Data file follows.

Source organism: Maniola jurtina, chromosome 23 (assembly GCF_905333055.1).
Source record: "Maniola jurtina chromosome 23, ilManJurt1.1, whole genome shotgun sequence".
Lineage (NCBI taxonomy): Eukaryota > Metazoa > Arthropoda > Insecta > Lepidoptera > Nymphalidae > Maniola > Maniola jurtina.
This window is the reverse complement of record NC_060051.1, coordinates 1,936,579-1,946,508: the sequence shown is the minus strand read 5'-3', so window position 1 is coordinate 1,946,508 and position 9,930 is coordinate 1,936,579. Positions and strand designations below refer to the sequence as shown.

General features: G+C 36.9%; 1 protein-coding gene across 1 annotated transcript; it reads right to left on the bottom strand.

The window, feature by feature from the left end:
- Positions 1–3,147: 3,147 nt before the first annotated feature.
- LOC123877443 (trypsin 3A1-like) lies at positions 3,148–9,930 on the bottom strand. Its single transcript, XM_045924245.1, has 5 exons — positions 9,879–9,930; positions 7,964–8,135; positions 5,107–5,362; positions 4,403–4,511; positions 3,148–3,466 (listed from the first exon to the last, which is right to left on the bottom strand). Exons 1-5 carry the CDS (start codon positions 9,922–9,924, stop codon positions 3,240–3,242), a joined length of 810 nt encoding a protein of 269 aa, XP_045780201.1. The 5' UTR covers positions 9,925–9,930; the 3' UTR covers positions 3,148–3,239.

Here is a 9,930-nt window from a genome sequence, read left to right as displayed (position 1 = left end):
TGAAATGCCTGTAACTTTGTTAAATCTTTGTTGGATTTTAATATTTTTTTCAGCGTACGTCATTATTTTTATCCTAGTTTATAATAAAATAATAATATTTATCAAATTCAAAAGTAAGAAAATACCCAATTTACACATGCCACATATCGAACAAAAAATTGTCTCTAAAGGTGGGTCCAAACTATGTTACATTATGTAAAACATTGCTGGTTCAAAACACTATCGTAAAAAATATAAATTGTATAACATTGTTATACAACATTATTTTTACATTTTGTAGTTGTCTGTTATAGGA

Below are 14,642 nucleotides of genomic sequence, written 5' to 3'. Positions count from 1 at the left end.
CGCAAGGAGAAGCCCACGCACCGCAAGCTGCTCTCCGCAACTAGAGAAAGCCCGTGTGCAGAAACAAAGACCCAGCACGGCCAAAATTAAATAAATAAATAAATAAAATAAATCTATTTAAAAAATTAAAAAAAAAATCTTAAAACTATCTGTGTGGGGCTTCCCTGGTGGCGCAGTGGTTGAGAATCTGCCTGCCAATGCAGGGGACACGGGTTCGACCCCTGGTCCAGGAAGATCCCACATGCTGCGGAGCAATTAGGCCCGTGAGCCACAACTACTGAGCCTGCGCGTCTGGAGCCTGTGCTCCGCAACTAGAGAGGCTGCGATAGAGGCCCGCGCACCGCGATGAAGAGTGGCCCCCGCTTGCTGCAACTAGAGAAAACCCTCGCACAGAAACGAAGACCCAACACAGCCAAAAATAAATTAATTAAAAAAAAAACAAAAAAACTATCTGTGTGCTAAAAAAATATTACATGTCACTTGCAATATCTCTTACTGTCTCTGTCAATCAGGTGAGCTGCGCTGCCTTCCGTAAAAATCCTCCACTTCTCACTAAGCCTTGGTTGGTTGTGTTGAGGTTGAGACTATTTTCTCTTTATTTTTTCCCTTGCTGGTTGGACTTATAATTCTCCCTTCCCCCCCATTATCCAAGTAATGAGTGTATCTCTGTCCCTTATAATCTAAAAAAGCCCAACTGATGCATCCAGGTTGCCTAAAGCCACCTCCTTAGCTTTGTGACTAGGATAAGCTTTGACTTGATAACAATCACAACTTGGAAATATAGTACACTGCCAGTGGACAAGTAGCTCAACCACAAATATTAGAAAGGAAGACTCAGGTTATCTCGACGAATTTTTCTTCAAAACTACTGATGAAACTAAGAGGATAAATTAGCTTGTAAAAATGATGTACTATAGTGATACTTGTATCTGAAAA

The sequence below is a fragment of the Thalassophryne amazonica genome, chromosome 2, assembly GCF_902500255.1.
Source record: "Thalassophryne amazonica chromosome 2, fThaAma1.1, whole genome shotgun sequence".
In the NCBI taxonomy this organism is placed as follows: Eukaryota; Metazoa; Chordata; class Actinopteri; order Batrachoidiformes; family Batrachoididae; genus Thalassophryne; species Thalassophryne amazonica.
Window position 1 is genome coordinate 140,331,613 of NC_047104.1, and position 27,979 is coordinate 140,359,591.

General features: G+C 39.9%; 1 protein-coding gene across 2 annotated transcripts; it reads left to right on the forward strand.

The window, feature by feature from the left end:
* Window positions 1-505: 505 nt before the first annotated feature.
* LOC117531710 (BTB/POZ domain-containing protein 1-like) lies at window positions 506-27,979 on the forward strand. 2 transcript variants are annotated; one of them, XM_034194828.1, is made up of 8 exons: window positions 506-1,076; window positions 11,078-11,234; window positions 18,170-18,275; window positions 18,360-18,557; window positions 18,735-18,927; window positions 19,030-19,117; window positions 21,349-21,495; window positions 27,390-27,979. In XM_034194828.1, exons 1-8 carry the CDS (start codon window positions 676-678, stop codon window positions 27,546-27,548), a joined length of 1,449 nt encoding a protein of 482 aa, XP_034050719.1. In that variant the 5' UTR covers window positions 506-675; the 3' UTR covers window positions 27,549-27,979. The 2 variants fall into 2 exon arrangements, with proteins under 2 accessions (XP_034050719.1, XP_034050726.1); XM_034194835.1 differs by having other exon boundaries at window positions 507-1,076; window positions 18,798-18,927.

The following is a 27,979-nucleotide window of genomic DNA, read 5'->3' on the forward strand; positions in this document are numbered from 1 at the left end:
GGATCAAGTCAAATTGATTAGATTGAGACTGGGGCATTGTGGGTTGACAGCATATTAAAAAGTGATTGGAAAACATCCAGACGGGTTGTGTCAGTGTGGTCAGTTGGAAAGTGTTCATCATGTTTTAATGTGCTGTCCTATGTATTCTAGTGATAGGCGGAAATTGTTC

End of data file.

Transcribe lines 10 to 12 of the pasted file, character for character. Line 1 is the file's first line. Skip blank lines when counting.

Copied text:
TGAAATGCCTGTAACTTTGTTAAATCTTTGTTGGATTTTAATATTTTTTTCAGCGTACGTCATTATTTTTATCCTAGTTTATAATAAAATAATAATATTTATCAAATTCAAAAGTAAGAAAATACCCAATTTACACATGCCACATATCGAACAAAAAATTGTCTCTAAAGGTGGGTCCAAACTATGTTACATTATGTAAAACATTGCTGGTTCAAAACACTATCGTAAAAAATATAAATTGTATAACATTGTTATACAACATTATTTTTACATTTTGTAGTTGTCTGTTATAGGA

Below are 14,642 nucleotides of genomic sequence, written 5' to 3'. Positions count from 1 at the left end.
CGCAAGGAGAAGCCCACGCACCGCAAGCTGCTCTCCGCAACTAGAGAAAGCCCGTGTGCAGAAACAAAGACCCAGCACGGCCAAAATTAAATAAATAAATAAATAAAATAAATCTATTTAAAAAATTAAAAAAAAAATCTTAAAACTATCTGTGTGGGGCTTCCCTGGTGGCGCAGTGGTTGAGAATCTGCCTGCCAATGCAGGGGACACGGGTTCGACCCCTGGTCCAGGAAGATCCCACATGCTGCGGAGCAATTAGGCCCGTGAGCCACAACTACTGAGCCTGCGCGTCTGGAGCCTGTGCTCCGCAACTAGAGAGGCTGCGATAGAGGCCCGCGCACCGCGATGAAGAGTGGCCCCCGCTTGCTGCAACTAGAGAAAACCCTCGCACAGAAACGAAGACCCAACACAGCCAAAAATAAATTAATTAAAAAAAAAACAAAAAAACTATCTGTGTGCTAAAAAAATATTACATGTCACTTGCAATATCTCTTACTGTCTCTGTCAATCAGGTGAGCTGCGCTGCCTTCCGTAAAAATCCTCCACTTCTCACTAAGCCTTGGTTGGTTGTGTTGAGGTTGAGACTATTTTCTCTTTATTTTTTCCCTTGCTGGTTGGACTTATAATTCTCCCTTCCCCCCCATTATCCAAGTAATGAGTGTATCTCTGTCCCTTATAATCTAAAAAAGCCCAACTGATGCATCCAGGTTGCCTAAAGCCACCTCCTTAGCTTTGTGACTAGGATAAGCTTTGACTTGATAACAATCACAACTTGGAAATATAGTACACTGCCAGTGGACAAGTAGCTCAACCACAAATATTAGAAAGGAAGACTCAGGTTATCTCGACGAATTTTTCTTCAAAACTACTGATGAAACTAAGAGGATAAATTAGCTTGTAAAAATGATGTACTATAGTGATACTTGTATCTGAAAA